• Number of stored warheads: 30
  • Year of first test: 2006
  • Military expenditure (2022): N/A

Ever fearful of foreign intervention, leaders of the Hermit Kingdom have aggressively pursued the development of nuclear weapons systems to serve as a deterrent. North Korea maintains a “no-first-use” policy since its fourth nuclear weapons test in 2016, but the country’s strictly controlled media has made nuclear threats for perceived provocations, like U.S.-South Korean military exercises. FAS estimates that North Korea may have produced enough fissile material to build between 40 and 50 nuclear weapons, though it may not have assembled that many.

8. Israel

Source: Nadav Neuhaus / Getty Images News via Getty Images
  • Total nuclear warheads: 90
  • Number of deployed nuclear warheads: 0
  • Number of stored warheads: 90
  • Year of first test: 2008
  • Military expenditure (2022): $23.4 billion

It is an open secret that Israel has nuclear weapons, but because the country does not acknowledge its possession of such weapons, it is very difficult to conduct research on Israel’s nuclear capabilities. Still, it is believed that Israel has air and land-based nuclear weapons delivery systems as well as a rumored sea-based land-attack cruise missiles. Israel’s primary security concern is that Iran could soon develop its own nuclear weapons.

7. India

Source: Daniel Berehulak / Getty Images News via Getty Images
  • Total nuclear warheads: 164
  • Number of deployed nuclear warheads: 0
  • Number of stored warheads: 164
  • Year of first test: 1974
  • Military expenditure (2022): $81.4 billion

India and Pakistan have stockpiled plenty of nuclear arms to wipe each other out amid cold war-like tensions regarding the territorial dispute of the Kashmir region that both countries claim. India can launch nuclear weapons by air, land, and sea, and it is believed to be expanding its land-based ballistic missile stockpile. India is estimated to have produced enough military plutonium for 150 to 200 nuclear warheads but has likely produced only 150 to 160.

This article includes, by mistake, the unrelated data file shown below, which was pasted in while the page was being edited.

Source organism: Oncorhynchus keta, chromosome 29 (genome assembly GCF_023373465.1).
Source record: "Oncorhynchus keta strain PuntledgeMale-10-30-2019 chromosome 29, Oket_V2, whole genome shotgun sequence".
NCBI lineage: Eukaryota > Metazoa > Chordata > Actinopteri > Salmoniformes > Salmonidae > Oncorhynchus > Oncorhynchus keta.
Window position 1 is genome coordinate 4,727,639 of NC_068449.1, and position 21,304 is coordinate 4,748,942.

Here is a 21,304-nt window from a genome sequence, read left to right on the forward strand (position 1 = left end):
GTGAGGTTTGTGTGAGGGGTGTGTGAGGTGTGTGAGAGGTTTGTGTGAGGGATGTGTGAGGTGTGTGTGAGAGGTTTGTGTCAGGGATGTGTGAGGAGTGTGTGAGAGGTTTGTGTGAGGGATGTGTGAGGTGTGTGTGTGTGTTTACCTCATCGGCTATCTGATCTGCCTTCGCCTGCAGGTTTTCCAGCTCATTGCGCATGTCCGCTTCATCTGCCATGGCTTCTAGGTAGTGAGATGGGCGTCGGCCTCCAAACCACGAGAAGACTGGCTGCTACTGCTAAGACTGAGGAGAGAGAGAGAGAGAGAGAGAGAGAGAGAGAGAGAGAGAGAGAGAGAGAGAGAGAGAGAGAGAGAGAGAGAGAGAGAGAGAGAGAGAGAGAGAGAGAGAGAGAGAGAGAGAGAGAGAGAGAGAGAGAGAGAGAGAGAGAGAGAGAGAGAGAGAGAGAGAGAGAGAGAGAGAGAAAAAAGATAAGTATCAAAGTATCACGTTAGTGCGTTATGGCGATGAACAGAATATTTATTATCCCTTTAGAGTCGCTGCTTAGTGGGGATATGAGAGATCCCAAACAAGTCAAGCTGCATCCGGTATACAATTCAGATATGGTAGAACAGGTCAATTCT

6. Pakistan

Source: Syed Zargham / Getty Images News via Getty Images
  • Total nuclear warheads: 170
  • Number of deployed nuclear warheads: 0
  • Number of stored warheads: 170
  • Year of first test: 1998
  • Military expenditure (2022): $10.3 billion

Tensions between Pakistan and India make this one of the world’s most tense nuclear standoffs. Both countries are expanding their nuclear arsenals and delivery systems. U.S. intelligence may vastly underestimate how many nuclear weapons Pakistan would have developed by 2020. Like its adversary, India, Pakistan can launch nuclear warheads from air, land, and sea. FAS estimates that the country’s stockpile could grow to around 200 by 2025.

5. United Kingdom

Source: Handout / Getty Images News via Getty Images
  • Total nuclear warheads: 225
  • Number of deployed nuclear warheads: 120
  • Number of stored warheads: 105
  • Year of first test: 1952
  • Military expenditure (2022): $68.5 billion

The U.K. has the fifth-largest arsenal of nuclear weapons, with more than half available for quick deployment on four Vanguard-class nuclear-powered ballistic missile submarines. The U.K. is the only nuclear weapon country that has only one deterrence system. One Vanguard carrying about 40 warheads is deployed at sea at all times as an ongoing deterrent. In 2021, the U.K. government announced the country would increase its stockpile ceiling to up to 260 warheads.